Marie-Anne Pierrette PAULZE

Family tree of Marie-Anne Pierrette PAULZE

Chemist

FrenchBorn Marie Anne Pierrette PAULZE

French chemist

Born on January 20, 1758 in Montbrison, France , France

Died on February 10, 1836 in Paris, France

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Her father, Jacques Paulze, was of French descent and worked primarily as a parliamentary lawyer and financier. Most of his income came from running the Ferme Générale (The General Farm) which was a private consortium of financiers who paid the French monarchy for the privilege of collecting certain taxes. Her mother, Claudine Thoynet Paulze, died in 1761, leaving behind not only Marie-Anne but two other sons. After her mother’s death Paulze was placed in a convent where she received her formal education.



At the age of thirteen Paulze received a marriage proposal from the Count d’Amerval, who was nearly three times her age. Jacques Paulze tried to object to the union, but received threats about losing his job with the Ferme Générale. To indirectly thwart the marriage, Jacques Paulze made an offer to one of his colleagues to ask for his daughter’s hand instead. This colleague was Antoine Lavoisier, a French nobleman and scientist. Lavoisier accepted the proposition, and he and Marie-Anne were married on 16 December 1771. Lavoisier was about 28.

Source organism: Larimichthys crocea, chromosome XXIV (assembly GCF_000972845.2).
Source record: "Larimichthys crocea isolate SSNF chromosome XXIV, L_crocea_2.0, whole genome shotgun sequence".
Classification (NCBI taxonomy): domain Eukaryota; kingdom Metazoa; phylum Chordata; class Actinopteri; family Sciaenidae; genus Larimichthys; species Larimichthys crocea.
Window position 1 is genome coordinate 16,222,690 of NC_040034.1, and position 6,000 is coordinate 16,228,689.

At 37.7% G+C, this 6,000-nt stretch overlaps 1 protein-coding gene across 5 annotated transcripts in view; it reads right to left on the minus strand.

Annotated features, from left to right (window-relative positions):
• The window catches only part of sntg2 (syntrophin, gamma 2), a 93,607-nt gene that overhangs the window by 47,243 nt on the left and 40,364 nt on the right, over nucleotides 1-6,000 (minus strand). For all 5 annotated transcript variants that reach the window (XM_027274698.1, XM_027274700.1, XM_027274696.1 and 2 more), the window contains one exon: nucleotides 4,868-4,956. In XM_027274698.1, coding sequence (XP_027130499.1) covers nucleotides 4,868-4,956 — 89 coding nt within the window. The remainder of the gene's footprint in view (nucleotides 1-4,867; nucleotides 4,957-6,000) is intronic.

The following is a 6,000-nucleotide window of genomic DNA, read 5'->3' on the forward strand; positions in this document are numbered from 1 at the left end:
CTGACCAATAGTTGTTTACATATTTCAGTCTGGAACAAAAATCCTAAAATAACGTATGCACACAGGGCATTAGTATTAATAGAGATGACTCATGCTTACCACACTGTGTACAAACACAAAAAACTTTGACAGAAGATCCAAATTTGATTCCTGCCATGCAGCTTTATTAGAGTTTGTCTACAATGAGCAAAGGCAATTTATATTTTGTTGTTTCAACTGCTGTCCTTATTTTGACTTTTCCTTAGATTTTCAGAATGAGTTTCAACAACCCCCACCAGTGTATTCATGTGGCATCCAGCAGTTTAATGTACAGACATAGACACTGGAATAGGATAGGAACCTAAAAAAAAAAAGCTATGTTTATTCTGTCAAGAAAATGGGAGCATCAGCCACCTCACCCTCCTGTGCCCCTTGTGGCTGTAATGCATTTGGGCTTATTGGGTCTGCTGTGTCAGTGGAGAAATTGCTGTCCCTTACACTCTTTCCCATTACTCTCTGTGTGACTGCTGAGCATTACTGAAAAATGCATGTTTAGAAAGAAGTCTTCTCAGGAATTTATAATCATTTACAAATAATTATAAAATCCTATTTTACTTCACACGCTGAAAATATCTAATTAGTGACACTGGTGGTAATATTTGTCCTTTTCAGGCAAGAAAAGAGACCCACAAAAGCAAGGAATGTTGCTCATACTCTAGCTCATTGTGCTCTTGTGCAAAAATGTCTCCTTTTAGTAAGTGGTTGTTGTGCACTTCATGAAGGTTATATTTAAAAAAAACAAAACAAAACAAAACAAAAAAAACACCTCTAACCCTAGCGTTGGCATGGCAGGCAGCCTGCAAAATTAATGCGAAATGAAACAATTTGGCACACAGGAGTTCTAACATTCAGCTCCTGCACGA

...   Her father, Jacques Paulze, was of French descent and worked primarily as a parliamentary lawyer and financier. Most of his income came from running the Ferme Générale (The General Farm) which was a private consortium of financiers who paid the French monarchy for the privilege of collecting certain taxes. Her mother, Claudine Thoynet Paulze, died in 1761, leaving behind not only Marie-Anne but two other sons. After her mother’s death Paulze was placed in a convent where she received her formal education.



At the age of thirteen Paulze received a marriage proposal from the Count d’Amerval, who was nearly three times her age. Jacques Paulze tried to object to the union, but received threats about losing his job with the Ferme Générale. To indirectly thwart the marriage, Jacques Paulze made an offer to one of his colleagues to ask for his daughter’s hand instead. This colleague was Antoine Lavoisier, a French nobleman and scientist. Lavoisier accepted the proposition, and he and Marie-Anne were married on 16 December 1771. Lavoisier was about 28.



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Geographical origins

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